The CEO of Casetify shares his rankings. 1 “Seriously Underrated” Business Secret

Wesley Ng learned the fundamentals of running a business by watching his parents run their restaurant in Hong Kong.

“It’s clearly not venture-backed,” the 41-year-old said with a laugh. “What is the most important thing for survival? Profit.”

Ng now runs his own company, Casetify, with the same philosophy. Based in Hong Kong, this tech accessory brand is known for its wide range of stylish phone cases.

According to the company, it brought in more than $125 million in revenue in 2020, growing at a compound annual growth rate of over 70%.

It comes down to one thing – profitability. Earnings, until recently were seriously undervalued.

Wesley Wu

Co-founder and CEO, Casetify

To date, Casetify says it has sold more than 15 million phone cases worldwide.

“It comes down to one thing — profitability. Profitability, which until recently was grossly undervalued,” he told CNBC Make It in a virtual interview.

“For some companies, they have to burn [money] Grow their business, but not all companies.I don’t think in B2C [business-to-consumer] You need to burn so much to grow. If that’s what you need, I don’t think you’re going in the right direction,” Ng added.

“Learn how to do business with your parents, and do business that makes money, that’s the right way.”

Ng shares more top tips on how he turned his side hustle into a multi-million dollar business.

1. Guide

Casetify first launched in 2011 as an e-commerce platform, allowing customers to customize phone cases using Instagram photos.

It has since expanded into selling tech accessories while collaborating with global artists, companies and more disneyand now there are K-pop groups like Blackpink.

“Our users want more than customization, they want to use it as a personal billboard, a creative canvas… and express their identity.”

Looking back, Ng says he never imagined that what he and his co-founders started “in a very lean way” with an initial capital of $200,000 would be so successful.

We always act in the interests of the company rather than shareholders. Those are two different things.

Wesley Wu

Co-founder and CEO, Casetify

With global inflation and looming economic headwinds, Casetify has been “lucky” not to have significant venture capital backing, which would otherwise set the company up for “unrealistic targets,” Ng said.

“We always do things and operate in the interest of the company, not in the interest of the shareholders. Those are two different things,” he explained.

“We’re not overinvesting in exchange for unnecessary growth. So very fortunately, we’re healthy, but we’re still very cautious.”

Even so, Casetify has ambitious plans — it aims to open 100 retail stores in the next two years, Ng said. He added that there are currently 19 stores around the world where customers can design their own phone case and “get it within 30 minutes”.

Casetify started out selling customizable phone cases, but has since expanded to collaborate with artists around the world.


In June 2021, the company reportedly raised “eight-figure” funding in its first round of funding after 10 years in operation.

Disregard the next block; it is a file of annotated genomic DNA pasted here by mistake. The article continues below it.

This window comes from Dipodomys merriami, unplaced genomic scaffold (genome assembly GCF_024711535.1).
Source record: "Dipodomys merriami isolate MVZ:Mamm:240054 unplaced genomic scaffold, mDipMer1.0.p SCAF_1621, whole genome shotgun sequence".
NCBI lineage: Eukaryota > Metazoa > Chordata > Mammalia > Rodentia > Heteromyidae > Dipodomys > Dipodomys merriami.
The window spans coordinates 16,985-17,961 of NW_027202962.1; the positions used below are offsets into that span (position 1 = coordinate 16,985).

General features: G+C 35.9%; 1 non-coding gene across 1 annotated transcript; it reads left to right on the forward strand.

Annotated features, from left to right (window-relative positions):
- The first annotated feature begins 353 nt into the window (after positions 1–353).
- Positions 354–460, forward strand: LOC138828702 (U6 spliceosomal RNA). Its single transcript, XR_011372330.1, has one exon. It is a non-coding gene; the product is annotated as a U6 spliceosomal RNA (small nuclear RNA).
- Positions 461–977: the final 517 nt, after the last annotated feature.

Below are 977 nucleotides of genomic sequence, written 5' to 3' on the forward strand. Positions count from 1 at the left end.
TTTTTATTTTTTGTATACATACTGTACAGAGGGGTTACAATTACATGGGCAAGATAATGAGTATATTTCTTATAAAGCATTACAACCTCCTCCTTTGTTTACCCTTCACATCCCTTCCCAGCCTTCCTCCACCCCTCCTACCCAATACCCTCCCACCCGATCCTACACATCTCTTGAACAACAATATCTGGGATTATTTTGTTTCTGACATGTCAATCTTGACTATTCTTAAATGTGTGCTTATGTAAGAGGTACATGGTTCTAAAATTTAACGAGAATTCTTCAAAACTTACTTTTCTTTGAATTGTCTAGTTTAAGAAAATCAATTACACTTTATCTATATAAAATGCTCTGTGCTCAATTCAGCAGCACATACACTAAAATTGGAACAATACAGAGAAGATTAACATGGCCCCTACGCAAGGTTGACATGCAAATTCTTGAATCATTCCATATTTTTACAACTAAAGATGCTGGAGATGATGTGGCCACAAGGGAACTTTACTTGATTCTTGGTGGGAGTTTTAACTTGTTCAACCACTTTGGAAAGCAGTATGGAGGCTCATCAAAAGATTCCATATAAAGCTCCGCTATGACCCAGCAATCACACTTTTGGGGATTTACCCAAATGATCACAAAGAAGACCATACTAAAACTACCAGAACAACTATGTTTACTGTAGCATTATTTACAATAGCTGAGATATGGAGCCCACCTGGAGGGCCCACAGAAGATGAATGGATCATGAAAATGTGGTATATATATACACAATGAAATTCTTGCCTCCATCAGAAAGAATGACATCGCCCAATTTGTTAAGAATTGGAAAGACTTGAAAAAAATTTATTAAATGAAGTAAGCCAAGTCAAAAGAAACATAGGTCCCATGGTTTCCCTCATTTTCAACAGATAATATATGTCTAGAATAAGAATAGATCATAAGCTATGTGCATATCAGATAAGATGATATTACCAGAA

“So if you look at it, we don’t technically need [to raise funds]. It’s more of a strategic investment,” Ng said.

Asked about the company’s valuation, he said it would be “nearly $1 billion” after a capital injection in 2021 — bringing Casetify one step closer to unicorn status.

As for the company’s profitability, Andrew Ng replied without hesitation: “It’s not a problem. It has to be [profitable]”

2. Oversharing Your Questions

For Ng, who has a background in broadcast design, running his own company has naturally presented many challenges.

Biggest obstacle? Learn the ropes of manufacturing.

“How can we take all this knowledge and apply it to the business in a short period of time? One of the skills an entrepreneur must have is the ability to learn something in a very short period of time and put it right,” he shared.

One mistake he remembers making was buying his first industrial printer, which turned out to be a bad purchase.

It’s about giving and taking…you’ll be surprised how much you can learn from the experiences of others.

Wesley Wu

Co-founder and CEO, Casetify

“We lost about $50,000…but we still have that machine here as a reminder that we should be humble enough to ask someone with manufacturing experience for help.”

Talking openly about, and even “oversharing,” your problems as an entrepreneur is a lesson Ng now takes to heart.

“I have met entrepreneurs from all over the world, Asian entrepreneurs are very distinctive, [we’re] Not so much openness when it came to the issues we had. You seem weak, don’t you? “

“But it’s very important. Talk openly about the problems, talk about your lessons learned,” he said. “It’s about giving and taking…you’d be surprised how much you can learn from other people’s experiences.”

3. Entrepreneurship is ‘not for everyone’

As an entrepreneur, Ng admits it’s a “glamorized” title.

“It’s important, and that’s how you disrupt and improve the world. But you have to ask yourself, is this really for you? It’s not for everyone.”

The best way to figure out if it’s right for you is to “work closely with the founders” or join a small startup to see how tough it can be, Ng said.

Casetify is now eyeing global expansion of its retail stores, where customers can “design their own phone case on the spot and get it in 30 minutes,” says its chief executive, Wesley Ng.

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